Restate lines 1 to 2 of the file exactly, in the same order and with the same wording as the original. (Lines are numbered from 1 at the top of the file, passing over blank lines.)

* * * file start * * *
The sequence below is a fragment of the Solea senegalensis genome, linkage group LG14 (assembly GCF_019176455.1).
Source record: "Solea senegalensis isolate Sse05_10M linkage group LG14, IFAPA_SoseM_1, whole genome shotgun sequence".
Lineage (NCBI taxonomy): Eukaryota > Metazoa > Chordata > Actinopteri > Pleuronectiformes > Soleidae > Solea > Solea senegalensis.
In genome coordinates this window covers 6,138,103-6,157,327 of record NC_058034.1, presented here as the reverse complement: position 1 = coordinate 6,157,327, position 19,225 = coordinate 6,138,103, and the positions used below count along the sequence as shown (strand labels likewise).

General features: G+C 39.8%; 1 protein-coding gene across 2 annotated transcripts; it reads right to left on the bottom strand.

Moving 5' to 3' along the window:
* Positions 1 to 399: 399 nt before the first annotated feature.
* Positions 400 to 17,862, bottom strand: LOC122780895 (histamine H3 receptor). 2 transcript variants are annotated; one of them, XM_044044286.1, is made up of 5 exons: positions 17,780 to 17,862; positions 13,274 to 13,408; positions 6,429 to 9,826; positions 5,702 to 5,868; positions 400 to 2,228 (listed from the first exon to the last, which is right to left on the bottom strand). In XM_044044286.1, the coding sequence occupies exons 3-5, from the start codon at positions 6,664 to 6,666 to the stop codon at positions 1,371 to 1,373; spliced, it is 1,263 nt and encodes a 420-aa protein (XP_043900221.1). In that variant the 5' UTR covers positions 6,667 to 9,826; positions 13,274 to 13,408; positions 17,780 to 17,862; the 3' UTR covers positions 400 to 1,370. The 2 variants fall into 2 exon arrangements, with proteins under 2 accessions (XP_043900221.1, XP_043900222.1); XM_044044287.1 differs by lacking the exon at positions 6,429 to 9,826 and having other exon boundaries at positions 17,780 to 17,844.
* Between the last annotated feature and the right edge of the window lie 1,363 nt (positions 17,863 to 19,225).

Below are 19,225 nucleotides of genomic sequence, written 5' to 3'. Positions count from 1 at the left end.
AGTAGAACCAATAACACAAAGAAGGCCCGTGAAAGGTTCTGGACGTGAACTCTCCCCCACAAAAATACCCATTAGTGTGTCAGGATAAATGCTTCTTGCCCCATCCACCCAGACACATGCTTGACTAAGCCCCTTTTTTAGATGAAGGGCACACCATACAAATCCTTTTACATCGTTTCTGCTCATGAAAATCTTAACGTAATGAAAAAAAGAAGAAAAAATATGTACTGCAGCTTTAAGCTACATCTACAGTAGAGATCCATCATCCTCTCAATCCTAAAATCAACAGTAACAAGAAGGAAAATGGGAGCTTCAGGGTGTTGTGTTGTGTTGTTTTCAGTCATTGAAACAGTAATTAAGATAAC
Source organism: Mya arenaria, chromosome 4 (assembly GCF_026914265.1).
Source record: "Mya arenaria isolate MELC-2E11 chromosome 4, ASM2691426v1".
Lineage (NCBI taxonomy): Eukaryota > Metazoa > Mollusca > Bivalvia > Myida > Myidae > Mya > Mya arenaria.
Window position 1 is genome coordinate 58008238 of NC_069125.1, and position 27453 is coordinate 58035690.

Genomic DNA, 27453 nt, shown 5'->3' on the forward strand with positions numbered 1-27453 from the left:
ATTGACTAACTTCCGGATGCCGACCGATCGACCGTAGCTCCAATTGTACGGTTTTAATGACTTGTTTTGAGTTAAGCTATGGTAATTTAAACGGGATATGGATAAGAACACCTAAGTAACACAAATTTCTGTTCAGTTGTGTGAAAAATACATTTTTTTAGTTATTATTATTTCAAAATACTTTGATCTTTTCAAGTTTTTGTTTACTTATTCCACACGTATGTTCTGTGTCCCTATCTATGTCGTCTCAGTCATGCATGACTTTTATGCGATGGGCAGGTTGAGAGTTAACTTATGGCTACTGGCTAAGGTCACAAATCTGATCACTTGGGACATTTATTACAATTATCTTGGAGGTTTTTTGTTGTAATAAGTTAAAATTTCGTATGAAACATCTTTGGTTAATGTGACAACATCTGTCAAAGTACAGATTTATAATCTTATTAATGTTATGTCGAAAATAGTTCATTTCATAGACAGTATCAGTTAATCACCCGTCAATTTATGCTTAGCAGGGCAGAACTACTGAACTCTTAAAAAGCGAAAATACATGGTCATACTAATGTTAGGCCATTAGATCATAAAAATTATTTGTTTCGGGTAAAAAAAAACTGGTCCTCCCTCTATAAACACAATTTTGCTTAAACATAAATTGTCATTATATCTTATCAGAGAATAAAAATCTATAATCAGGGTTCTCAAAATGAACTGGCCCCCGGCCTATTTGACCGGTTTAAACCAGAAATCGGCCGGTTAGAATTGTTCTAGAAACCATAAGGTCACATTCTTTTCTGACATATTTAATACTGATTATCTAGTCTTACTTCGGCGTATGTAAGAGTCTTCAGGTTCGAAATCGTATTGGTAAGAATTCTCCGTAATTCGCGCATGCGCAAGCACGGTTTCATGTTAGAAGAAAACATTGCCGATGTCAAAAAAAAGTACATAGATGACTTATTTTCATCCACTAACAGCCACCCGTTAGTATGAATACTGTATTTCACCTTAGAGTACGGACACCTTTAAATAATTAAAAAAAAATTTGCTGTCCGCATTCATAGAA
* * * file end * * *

The sequence below is a fragment of the Solea senegalensis genome, linkage group LG14 (assembly GCF_019176455.1).
Source record: "Solea senegalensis isolate Sse05_10M linkage group LG14, IFAPA_SoseM_1, whole genome shotgun sequence".